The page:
Resisting Arrest in Wyoming

When people hear “resisting arrest,” many think of a high-speed chase or someone who fights with the police and physically refuses to comply. But in Wyoming, the crime of resisting arrest is much broader than that and can encompass almost any actions you take to oppose a police officer’s instructions.

Under Wyoming law, resisting arrest occurs when a person “knowingly obstructs, impedes or interferes with or resists arrest by a peace officer while engaged in the lawful performance of his official duties.”

Under this definition, “resisting” can include physical and non-physical actions, such as:

  • Failing to comply with an officer’s request
  • Refusing to accept a traffic ticket
  • Providing false information
  • Moving out of the way
  • Raising your hands to defend yourself
  • Acting in an abusive manner
  • Fighting
  • Fleeing the scene
  • Taking any action that slows a police officer down or makes it more difficult for them to do their job

Penalties for Resisting Arrest in Wyoming

Wyoming prosecutors take cases of resisting arrest seriously and pursue them aggressively, especially if a police officer was injured or killed.

Penalties for resisting arrest are severe and can include up to one year in prison and a fine of up to $1,000.

A person who “intentionally and knowingly disarms a peace officer of his firearm while that peace officer is engaged in the lawful performance of his official duties” is guilty of a felony punishable by up to five years in prison.

A person who “intentionally and knowingly causes or attempts to cause bodily injury to a peace officer engaged in the lawful performance of his official duties” is guilty of a felony punishable by up to ten years in prison.

What To Do If You Have Been Charged with Resisting Arrest

If you have been charged with resisting arrest in Wyoming, first, remember your rights.

  • You have the right to remain silent.
  • You have the right to refuse consent to a search of your person, your car, or your home.
  • If you are not under arrest, you have the right to leave.
  • You have the right to a lawyer once you have been placed under arrest.

Politely and calmly explain that you are asserting your right to remain silent and ask to speak with a lawyer. Then contact the criminal defense team at Just Criminal Law.

Defending Against Charges of Resisting Arrest

To prove a charge of resisting arrest, the prosecutor must prove:

  • The officer was lawfully performing his duties;
  • The defendant knew or reasonably should have known that the person he was resisting was a police officer; and
  • The defendant willfully resisted, delayed, or obstructed the officer.

To challenge the charge of resisting arrest, our criminal defense team will evaluate whether:

  • The arrest was lawful;
  • The defendant knew or should have known that the person he was resisting was a police officer; or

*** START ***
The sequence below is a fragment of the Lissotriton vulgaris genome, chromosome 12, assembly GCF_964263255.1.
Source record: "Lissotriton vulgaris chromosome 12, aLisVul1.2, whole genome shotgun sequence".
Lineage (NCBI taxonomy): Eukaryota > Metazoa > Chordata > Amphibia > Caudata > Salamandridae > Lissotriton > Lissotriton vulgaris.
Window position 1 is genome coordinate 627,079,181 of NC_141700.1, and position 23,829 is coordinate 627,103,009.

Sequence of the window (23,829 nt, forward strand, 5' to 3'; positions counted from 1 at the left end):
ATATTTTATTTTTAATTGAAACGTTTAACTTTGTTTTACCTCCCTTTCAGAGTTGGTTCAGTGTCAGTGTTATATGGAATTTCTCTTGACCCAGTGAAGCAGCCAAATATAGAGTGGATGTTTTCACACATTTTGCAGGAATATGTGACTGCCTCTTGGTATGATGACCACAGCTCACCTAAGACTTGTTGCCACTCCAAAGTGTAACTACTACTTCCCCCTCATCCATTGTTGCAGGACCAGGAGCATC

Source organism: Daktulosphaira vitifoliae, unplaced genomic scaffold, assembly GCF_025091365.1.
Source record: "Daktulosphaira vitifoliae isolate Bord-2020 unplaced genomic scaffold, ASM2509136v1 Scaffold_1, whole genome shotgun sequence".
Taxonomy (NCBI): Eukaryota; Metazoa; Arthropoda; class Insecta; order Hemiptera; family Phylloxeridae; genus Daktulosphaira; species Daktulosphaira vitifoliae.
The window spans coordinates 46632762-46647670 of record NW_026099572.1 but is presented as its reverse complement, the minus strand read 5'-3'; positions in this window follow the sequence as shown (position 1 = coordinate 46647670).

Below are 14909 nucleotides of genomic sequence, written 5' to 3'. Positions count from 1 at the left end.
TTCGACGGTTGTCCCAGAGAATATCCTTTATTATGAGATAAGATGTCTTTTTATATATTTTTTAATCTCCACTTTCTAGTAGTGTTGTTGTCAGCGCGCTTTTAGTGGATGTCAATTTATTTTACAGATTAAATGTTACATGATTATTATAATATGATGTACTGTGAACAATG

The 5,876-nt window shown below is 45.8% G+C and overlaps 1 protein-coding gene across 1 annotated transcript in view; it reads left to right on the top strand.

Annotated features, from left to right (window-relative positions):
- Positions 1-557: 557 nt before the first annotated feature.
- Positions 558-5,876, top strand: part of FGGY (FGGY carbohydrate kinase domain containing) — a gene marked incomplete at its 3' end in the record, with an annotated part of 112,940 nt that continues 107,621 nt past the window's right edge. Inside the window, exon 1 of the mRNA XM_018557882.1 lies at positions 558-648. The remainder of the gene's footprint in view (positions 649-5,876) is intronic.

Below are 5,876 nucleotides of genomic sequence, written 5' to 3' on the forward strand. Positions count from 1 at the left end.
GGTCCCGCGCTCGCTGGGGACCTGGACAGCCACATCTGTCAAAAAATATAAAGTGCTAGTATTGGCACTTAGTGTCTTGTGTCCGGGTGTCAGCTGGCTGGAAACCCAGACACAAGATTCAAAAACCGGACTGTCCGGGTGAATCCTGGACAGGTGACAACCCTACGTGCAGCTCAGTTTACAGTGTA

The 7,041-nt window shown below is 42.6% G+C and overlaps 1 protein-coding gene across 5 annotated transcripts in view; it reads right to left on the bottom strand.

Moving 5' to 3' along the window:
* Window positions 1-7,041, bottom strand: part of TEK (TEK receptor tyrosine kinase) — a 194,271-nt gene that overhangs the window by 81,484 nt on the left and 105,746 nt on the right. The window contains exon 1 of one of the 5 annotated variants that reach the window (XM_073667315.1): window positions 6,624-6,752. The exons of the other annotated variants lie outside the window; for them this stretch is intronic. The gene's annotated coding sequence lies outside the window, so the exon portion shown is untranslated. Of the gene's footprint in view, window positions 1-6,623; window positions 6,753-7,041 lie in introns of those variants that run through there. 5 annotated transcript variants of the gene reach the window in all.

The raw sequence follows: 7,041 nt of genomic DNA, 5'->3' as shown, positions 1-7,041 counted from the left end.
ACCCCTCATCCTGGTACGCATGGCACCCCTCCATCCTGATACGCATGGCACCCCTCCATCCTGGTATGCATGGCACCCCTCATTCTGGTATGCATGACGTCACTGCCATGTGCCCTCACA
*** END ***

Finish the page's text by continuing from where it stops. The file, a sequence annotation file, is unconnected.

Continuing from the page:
• The defendant was acting in self-defense

Common defenses to charges of resisting arrest are:

  • Self-defense. Police officers are allowed to use as much force as is necessary to accomplish their lawful objective. If a police officer believes you are resisting, he will claim he was justified in using more force. But if your criminal defense lawyer can show that the police officer was not justified in his use of force, you can successfully argue that you were defending yourself. But beware—as the person being placed under arrest, you can only use an amount of force that is necessary under the circumstances.
  • Unlawful arrest. Your criminal defense lawyer can also argue that the arrest itself was unlawful. If the arrest was not supported by probable cause or was made without a warrant, your lawyer might be able to have the charges against you dismissed on the basis that the police were not justified in placing you under arrest.

Just Criminal Law Fights to Protect Your One Shot at Justice

Charges of resisting arrest are serious. At Just Criminal Law, our team will aggressively defend you and protect your rights. Led by our founding attorney and former prosecutor Christina L. Williams, our experienced team of criminal defense professionals will do everything we can to protect your one shot at justice.

If you were charged with resisting arrest in Wyoming or South Dakota, we invite you to learn why people choose us and to contact us today to schedule your personalized case review and strategy session.

Just Criminal Law is based in Gillette, Wyoming, and proudly serves people in eastern Wyoming and western South Dakota.

DISCLAIMER: The information contained in this article is offered for educational purposes only. This information is not offered as legal advice. A person accused of a crime should always consult with an attorney before making decisions that have legal consequences.